The characters belong to Tolkien and his heirs.
A tournament is held in Ithilien
The tip of the sword pressed into his throat. His opponent’s arm pressed down forcing him to drop his own blade.
“I yield,” said Faramir.
“The winner of the tournament is Aegnor son of Adelard,” cried the herald. The watching crowd cheered.
Aegnor sheathed his sword and Faramir held out his hand and gripped that of the other man. “You fought well,” he said with a smile. “My congratulations to a worthy winner.”
“You fought well too, you almost bested me, Lord Faramir,” said Aegnor. He beamed with pride and happiness. “Well I recall watching Lord Boromir take this prize when I was a lad. How Lord Denethor smiled that day! Little did I think I would one day win it myself!”
“My brother would be happy you remember his victory,” said Faramir.
“We won’t see the like of Lord Boromir again,” said Aegnor. “He was my hero when I was growing up.” He shook Faramir’s hand then went receive his prize from the King with the crowd’s applause ringing in his ears.
Éowyn strolled through her herb garden with the King. The tournament over, the spectators had dispersed to avail themselves of the excellent refreshments the Lady of Ithilien had provided.
“You see the athelas is growing well here,” said Éowyn.
“The Ithilien soil obviously suits it,” said Aragorn. “Your lands here are thriving.”
“I was glad we could hold the tournament here rather than in the City this year,” said Éowyn. “It means a lot to Faramir.”
“He fought well today,” said Aragorn.
Éowyn looked around here. “Where is Faramir?” she mused. “I saw him last after the prize giving. He said he was going to bathe but that was hours ago now.”
“We came for a walk here so the common folk could enjoy themselves more freely in our absence,” said Aragorn. “Maybe Faramir has done likewise or gone riding? Some exercise would benefit me, so I will go and seek him.”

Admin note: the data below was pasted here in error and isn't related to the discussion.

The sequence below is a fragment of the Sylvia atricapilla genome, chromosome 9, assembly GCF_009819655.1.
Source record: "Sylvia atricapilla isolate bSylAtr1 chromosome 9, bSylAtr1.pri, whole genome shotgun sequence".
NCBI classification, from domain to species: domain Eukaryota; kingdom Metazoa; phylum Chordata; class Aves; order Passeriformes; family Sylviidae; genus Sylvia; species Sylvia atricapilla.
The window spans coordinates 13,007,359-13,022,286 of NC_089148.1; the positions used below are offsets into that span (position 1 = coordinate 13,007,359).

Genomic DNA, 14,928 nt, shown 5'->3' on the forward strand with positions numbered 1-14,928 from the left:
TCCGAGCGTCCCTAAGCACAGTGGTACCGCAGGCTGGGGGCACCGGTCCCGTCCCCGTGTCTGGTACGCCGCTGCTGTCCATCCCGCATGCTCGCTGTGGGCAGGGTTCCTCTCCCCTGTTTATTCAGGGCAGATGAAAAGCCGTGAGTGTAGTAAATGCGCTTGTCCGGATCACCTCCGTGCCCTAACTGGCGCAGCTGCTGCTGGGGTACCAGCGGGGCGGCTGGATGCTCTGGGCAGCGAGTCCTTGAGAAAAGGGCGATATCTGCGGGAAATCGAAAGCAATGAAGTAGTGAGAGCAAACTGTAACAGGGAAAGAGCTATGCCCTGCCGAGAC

“Thank you,” said Éowyn. “I should go and help the nanny put my little one to bed.”
Aragorn went first to the stables where he questioned the grooms. Three of the men shook their heads when he enquired if they had seen the Steward but the fourth had seen him ride away, though he knew not where.
Declining their offers of assistance, Aragorn saddled Roheryn. He enjoyed the opportunity of putting his somewhat neglected tracking skills to good use. He soon found the prints of Faramir’s house leading away from the fields surrounding the house and towards a nearby hilltop.
He discovered Faramir sitting on a large boulder staring at the surrounding countryside. His horse grazed nearby.
“Faramir!” he called.
The Steward started and got to his feet. “My lord?”
“I do not wish to disturb you.” Aragorn dismounted and settled himself on the boulder.
“You do not,” said Faramir. “I just sought some time alone.”
“Your lady was concerned about you as she had not seen you since the prize giving ceremony. You look troubled, my friend.”
Faramir remained silent for a few moments then said, “I wanted you to be proud of me today, Éowyn too.”
Aragorn raised his eyebrows questioningly. “But we are proud of you. Éowyn and I were saying how well you fought in the tournament.”
“Boromir would not have been defeated, not even by so worthy an opponent as Aegnor,” Faramir said bleakly.
“Boromir was a fine swordsman, but you are not Boromir.”
“No matter how hard I try, I can never measure up to my brother!” said Faramir sadly. “I know I am being foolish but today’s events brought back memories I thought were long buried. Every year, Boromir would win the swordsmanship prize until one year he was away fighting the Southrons. Then I took his place and reached the final of the tournament just like I did today. I can still see the scorn in my father’s eyes when he handed me the runners up prize. He told me I could be the man my brother was.”
Aragorn looked thoughtful. “And why should you be troubled that you are not Boromir?” he said. “You are Faramir and I like you just as you are. There was only one Boromir and there is only one Faramir. You are yourself, not a pale copy of your brother. I heard he could never beat you at chess. I doubt any man could beat you in an archery tournament. You are one of the finest swordsmen in Gondor too. On another day, you would likely best Aegnor and me besides.”
Faramir laughed ruefully. “You are near impossible to best, sire.”
“Only because I was taught by Elves with millennia of experience. Besides, you have beaten me in practice bouts.”
“When you were somewhat distracted, sire!” The Steward smiled at the memory. “Your lady was looking out of the window.”
“As I expect your lady will be now.” Aragorn rose to his feet. “It is good to see you smile again this day. Come now or we will be late for the feast.”
“Tonight, I shall toast my brother’s memory,” said Faramir as he followed the King to where the horses were grazing.